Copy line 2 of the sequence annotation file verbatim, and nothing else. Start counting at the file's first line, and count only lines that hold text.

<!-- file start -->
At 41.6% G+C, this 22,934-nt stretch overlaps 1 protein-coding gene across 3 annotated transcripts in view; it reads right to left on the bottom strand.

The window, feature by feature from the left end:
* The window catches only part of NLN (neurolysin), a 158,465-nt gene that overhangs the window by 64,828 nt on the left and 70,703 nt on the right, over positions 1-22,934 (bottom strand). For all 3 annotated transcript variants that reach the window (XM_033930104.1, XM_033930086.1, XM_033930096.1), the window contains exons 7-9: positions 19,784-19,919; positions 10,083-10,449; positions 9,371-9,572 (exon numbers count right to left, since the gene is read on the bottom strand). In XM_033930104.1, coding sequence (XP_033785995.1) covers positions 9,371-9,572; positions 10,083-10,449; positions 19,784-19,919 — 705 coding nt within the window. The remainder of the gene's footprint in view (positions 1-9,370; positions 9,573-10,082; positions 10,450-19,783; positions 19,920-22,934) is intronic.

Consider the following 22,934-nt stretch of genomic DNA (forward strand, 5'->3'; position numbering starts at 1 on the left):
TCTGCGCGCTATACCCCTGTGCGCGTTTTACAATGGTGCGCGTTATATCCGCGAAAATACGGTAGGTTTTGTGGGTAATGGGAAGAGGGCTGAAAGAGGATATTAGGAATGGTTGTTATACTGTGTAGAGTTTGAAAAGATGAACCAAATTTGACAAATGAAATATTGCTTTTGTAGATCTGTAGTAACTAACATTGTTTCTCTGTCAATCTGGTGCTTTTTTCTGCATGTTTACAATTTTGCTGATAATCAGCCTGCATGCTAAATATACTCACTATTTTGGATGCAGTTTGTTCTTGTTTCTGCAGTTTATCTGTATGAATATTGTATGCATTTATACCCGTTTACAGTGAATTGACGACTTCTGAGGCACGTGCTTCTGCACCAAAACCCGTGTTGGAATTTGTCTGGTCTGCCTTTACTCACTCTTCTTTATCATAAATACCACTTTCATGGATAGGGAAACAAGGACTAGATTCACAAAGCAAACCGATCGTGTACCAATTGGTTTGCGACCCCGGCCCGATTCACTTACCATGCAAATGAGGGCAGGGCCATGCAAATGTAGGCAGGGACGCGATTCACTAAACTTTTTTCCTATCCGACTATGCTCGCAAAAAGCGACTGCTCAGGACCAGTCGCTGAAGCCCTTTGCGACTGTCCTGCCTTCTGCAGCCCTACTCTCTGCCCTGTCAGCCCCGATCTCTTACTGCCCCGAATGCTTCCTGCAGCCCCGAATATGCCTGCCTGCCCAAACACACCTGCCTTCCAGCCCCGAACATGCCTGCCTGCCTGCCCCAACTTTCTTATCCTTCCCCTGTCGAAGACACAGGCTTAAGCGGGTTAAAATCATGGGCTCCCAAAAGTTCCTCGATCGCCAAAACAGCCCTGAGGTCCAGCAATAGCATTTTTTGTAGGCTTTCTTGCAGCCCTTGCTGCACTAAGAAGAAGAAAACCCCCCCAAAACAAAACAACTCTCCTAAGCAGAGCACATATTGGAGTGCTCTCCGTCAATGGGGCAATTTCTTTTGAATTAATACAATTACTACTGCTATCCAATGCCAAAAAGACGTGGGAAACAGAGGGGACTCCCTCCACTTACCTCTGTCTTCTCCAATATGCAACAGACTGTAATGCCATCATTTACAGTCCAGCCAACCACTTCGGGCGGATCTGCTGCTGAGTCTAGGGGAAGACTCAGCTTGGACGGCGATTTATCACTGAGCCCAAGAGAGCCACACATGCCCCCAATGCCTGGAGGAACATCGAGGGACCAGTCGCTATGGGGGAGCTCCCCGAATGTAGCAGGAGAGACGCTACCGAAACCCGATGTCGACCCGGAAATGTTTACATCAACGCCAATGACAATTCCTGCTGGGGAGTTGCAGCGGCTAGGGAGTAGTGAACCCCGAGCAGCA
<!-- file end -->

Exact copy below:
The window, feature by feature from the left end: